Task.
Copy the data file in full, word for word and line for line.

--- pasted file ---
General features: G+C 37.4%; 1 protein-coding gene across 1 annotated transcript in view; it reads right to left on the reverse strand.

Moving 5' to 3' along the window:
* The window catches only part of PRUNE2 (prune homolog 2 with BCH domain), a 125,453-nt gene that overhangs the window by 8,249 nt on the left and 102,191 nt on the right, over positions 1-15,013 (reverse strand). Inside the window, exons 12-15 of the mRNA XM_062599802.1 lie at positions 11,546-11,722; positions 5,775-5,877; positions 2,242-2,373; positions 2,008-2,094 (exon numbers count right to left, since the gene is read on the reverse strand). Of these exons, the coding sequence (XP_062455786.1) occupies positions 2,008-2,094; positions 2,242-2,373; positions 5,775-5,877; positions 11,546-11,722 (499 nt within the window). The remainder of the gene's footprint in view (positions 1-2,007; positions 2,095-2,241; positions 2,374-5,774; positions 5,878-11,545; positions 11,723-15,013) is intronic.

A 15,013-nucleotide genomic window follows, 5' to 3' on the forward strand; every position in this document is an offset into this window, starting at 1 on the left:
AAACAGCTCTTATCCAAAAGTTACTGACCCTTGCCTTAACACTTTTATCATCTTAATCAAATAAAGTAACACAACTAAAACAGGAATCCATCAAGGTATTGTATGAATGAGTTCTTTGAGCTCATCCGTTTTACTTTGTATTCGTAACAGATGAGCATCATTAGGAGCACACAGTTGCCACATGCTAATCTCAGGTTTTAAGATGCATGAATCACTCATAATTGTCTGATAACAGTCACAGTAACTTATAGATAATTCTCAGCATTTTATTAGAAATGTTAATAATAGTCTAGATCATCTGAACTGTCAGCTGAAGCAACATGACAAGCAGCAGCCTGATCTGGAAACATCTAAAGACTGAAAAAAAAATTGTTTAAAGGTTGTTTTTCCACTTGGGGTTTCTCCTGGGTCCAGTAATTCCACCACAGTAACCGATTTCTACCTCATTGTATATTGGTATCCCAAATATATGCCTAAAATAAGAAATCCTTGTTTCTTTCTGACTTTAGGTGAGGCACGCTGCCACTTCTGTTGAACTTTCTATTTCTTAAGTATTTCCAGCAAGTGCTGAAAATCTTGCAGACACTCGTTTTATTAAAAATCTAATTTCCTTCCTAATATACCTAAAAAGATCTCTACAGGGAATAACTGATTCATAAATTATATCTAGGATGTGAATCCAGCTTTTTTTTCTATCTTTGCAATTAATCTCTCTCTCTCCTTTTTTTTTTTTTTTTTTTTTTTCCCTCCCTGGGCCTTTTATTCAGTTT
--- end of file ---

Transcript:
General features: G+C 37.4%; 1 protein-coding gene across 1 annotated transcript in view; it reads right to left on the reverse strand.

Moving 5' to 3' along the window:
* The window catches only part of PRUNE2 (prune homolog 2 with BCH domain), a 125,453-nt gene that overhangs the window by 8,249 nt on the left and 102,191 nt on the right, over positions 1-15,013 (reverse strand). Inside the window, exons 12-15 of the mRNA XM_062599802.1 lie at positions 11,546-11,722; positions 5,775-5,877; positions 2,242-2,373; positions 2,008-2,094 (exon numbers count right to left, since the gene is read on the reverse strand). Of these exons, the coding sequence (XP_062455786.1) occupies positions 2,008-2,094; positions 2,242-2,373; positions 5,775-5,877; positions 11,546-11,722 (499 nt within the window). The remainder of the gene's footprint in view (positions 1-2,007; positions 2,095-2,241; positions 2,374-5,774; positions 5,878-11,545; positions 11,723-15,013) is intronic.

A 15,013-nucleotide genomic window follows, 5' to 3' on the forward strand; every position in this document is an offset into this window, starting at 1 on the left:
AAACAGCTCTTATCCAAAAGTTACTGACCCTTGCCTTAACACTTTTATCATCTTAATCAAATAAAGTAACACAACTAAAACAGGAATCCATCAAGGTATTGTATGAATGAGTTCTTTGAGCTCATCCGTTTTACTTTGTATTCGTAACAGATGAGCATCATTAGGAGCACACAGTTGCCACATGCTAATCTCAGGTTTTAAGATGCATGAATCACTCATAATTGTCTGATAACAGTCACAGTAACTTATAGATAATTCTCAGCATTTTATTAGAAATGTTAATAATAGTCTAGATCATCTGAACTGTCAGCTGAAGCAACATGACAAGCAGCAGCCTGATCTGGAAACATCTAAAGACTGAAAAAAAAATTGTTTAAAGGTTGTTTTTCCACTTGGGGTTTCTCCTGGGTCCAGTAATTCCACCACAGTAACCGATTTCTACCTCATTGTATATTGGTATCCCAAATATATGCCTAAAATAAGAAATCCTTGTTTCTTTCTGACTTTAGGTGAGGCACGCTGCCACTTCTGTTGAACTTTCTATTTCTTAAGTATTTCCAGCAAGTGCTGAAAATCTTGCAGACACTCGTTTTATTAAAAATCTAATTTCCTTCCTAATATACCTAAAAAGATCTCTACAGGGAATAACTGATTCATAAATTATATCTAGGATGTGAATCCAGCTTTTTTTTCTATCTTTGCAATTAATCTCTCTCTCTCCTTTTTTTTTTTTTTTTTTTTTTTCCCTCCCTGGGCCTTTTATTCAGTTT